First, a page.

|Publication number||US6223304 B1|
|Application number||US 09/100,145|
|Publication date||Apr 24, 2001|
|Filing date||Jun 18, 1998|
|Priority date||Jun 18, 1998|
|Also published as||CA2335709A1, CA2335709C, CN1313969A, DE69911026D1, DE69911026T2, EP1095332A1, EP1095332B1, WO1999066408A1|
|Publication number||09100145, 100145, US 6223304 B1, US 6223304B1, US-B1-6223304, US6223304 B1, US6223304B1|
|Inventors||Lars-Örjan Kling, Sten Edvard Johnsson|
|Original Assignee||Telefonaktiebolaget Lm Ericsson (Publ)|
|Export Citation||BiBTeX, EndNote, RefMan|
|Patent Citations (18), Referenced by (31), Classifications (8), Legal Events (6)|
|External Links: USPTO, USPTO Assignment, Espacenet|
1. Technical Field of the Invention
The present invention relates to general processing systems and, in particular, to a system and method for synchronizing processors in a fault tolerant multi-processor system.
2. Description of Related Art
Fault tolerant systems, such as, for example, fault tolerant computer systems, are used in real time systems which must be up and running 24 hours a day. These systems are normally implemented using two or more redundant processing units executing the same programs in synchronization. Special methods are used to keep the processing units in synchronization, to detect and localize faults, and to reintegrate replaced units. As special designed hardware often is required to accomplish these functions, fault tolerant systems are usually relatively complicated to design.
It would be advantageous if the design of fault tolerant systems could be simplified by using commercially available components, such as, for example, state of the art microprocessors and memory, not especially designed for fault tolerance, as often as possible. This would make the fault tolerant systems less expensive, easier to design and upgrade when faster compatible components become available.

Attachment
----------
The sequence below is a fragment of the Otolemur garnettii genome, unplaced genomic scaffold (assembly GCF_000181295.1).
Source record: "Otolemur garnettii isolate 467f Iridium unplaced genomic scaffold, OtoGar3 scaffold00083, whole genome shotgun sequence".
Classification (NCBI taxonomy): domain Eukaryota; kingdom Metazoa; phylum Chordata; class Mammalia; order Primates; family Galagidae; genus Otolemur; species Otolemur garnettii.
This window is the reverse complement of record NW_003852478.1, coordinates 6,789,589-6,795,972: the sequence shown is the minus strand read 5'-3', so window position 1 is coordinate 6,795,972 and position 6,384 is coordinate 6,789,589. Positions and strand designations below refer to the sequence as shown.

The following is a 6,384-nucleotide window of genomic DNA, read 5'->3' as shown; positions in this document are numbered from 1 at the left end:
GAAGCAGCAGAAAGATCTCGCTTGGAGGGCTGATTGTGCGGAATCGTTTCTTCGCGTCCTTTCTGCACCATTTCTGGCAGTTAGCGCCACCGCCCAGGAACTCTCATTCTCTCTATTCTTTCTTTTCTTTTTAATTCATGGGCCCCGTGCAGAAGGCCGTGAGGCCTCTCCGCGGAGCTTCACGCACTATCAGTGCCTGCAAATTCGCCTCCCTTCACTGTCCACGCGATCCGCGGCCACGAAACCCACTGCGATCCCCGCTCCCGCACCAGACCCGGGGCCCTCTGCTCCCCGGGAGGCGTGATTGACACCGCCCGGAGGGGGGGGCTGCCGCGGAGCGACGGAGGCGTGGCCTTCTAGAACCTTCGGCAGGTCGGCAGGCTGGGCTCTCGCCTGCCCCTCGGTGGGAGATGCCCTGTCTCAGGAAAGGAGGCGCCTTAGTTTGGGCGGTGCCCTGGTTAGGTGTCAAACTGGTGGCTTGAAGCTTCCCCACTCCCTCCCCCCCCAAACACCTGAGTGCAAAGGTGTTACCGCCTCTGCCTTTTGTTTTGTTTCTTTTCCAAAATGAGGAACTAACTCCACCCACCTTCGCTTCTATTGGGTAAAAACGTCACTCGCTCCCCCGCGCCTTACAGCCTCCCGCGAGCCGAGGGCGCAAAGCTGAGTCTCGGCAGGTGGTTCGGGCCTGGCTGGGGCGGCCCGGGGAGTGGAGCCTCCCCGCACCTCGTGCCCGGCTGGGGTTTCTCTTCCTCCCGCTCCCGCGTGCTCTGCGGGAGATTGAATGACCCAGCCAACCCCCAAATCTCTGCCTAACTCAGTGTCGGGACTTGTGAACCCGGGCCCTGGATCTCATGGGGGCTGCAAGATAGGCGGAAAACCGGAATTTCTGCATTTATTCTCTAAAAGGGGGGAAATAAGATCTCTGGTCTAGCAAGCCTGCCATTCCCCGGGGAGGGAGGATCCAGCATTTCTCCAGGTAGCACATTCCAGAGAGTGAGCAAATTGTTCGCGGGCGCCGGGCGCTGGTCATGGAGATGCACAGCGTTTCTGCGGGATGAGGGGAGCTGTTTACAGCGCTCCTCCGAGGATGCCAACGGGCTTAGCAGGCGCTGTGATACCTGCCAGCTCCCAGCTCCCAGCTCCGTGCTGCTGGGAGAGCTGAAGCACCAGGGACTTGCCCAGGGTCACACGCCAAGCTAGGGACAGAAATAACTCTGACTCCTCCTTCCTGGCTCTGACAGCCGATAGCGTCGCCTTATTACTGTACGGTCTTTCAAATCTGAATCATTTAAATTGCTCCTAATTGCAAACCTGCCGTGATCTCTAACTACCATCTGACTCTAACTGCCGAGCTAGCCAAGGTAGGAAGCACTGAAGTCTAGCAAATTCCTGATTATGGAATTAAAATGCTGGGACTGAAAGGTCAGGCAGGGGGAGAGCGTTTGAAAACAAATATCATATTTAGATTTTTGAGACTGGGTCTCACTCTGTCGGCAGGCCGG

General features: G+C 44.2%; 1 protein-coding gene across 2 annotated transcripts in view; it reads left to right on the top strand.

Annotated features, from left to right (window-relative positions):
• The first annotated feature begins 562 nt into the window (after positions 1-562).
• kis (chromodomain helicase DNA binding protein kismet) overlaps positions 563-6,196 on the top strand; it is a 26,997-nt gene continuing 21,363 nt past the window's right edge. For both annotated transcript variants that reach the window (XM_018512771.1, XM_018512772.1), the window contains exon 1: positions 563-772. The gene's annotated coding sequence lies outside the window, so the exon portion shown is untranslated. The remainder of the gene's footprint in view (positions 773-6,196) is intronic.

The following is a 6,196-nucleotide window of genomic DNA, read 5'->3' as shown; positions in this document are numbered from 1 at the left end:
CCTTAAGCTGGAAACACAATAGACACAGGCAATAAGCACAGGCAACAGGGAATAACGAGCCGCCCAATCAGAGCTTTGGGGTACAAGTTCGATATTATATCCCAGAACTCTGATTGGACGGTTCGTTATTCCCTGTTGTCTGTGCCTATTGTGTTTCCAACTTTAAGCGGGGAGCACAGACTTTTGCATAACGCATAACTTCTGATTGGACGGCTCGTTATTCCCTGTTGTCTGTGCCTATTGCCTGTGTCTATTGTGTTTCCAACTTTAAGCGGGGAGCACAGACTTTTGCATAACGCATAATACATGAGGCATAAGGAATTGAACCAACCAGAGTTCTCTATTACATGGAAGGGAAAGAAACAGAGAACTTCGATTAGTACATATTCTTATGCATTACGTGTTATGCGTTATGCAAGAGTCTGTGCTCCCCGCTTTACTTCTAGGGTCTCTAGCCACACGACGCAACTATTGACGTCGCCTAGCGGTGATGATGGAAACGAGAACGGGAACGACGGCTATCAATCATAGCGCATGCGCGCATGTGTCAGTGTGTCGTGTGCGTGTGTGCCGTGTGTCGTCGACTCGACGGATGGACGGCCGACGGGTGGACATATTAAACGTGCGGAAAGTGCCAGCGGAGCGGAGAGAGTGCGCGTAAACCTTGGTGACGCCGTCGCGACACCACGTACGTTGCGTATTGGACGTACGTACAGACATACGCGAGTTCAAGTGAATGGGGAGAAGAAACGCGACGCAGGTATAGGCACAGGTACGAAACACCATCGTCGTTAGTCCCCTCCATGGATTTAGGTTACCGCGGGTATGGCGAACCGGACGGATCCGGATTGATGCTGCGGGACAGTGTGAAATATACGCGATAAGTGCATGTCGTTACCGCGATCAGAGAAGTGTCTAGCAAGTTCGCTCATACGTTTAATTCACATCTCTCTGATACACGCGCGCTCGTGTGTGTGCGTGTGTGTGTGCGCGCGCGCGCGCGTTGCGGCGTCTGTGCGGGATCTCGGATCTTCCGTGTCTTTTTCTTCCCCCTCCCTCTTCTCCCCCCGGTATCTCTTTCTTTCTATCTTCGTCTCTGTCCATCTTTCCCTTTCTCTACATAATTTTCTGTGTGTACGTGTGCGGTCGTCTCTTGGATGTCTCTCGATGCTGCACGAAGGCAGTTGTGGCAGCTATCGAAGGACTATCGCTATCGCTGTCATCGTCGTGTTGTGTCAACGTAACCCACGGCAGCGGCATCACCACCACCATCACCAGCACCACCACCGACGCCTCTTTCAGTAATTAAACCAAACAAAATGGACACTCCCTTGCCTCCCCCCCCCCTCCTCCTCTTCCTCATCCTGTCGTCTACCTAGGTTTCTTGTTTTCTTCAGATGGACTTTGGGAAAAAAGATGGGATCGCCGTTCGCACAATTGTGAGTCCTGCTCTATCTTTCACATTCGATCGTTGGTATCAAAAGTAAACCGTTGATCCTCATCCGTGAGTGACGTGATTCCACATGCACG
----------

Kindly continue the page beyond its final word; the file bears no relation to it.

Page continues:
One way to simplify the design of fault tolerant systems is to lessen the requirement for run-time synchronization between the processing units. This approach will simplify the interaction between the processing units and make it easier to use commercially available components in their design. However at the same time, it becomes more difficult to synchronize a processing unit that has been out of synchronization with other processing units, such as, for example, when a processing unit is replaced. The working processing unit has local memory where information on all executing programs is stored. This state related information includes data describing the state of each executing program (each executing program consisting of a number of executing processes), data variables used by each executing program, etc. The replaced processing unit has to get its local memory updated with this information from one of the working processing units before the replaced processing unit can be brought into parallel operation again.
A simple method to update a replaced processing unit's local memory is to temporarily stop the normal program execution in the working processing units, while copying all state related information from the working processing units to the replaced processing unit. However, this approach delays the normal program execution by an amount that is proportional to the amount of information that has to be updated, and the inverse of the available bandwidth of the communication channel between the processing units, which is used to copy that information. In most cases this would require a very high bandwidth communication channel in order not to cause a longer operational delay than can be accepted in a fault tolerant system.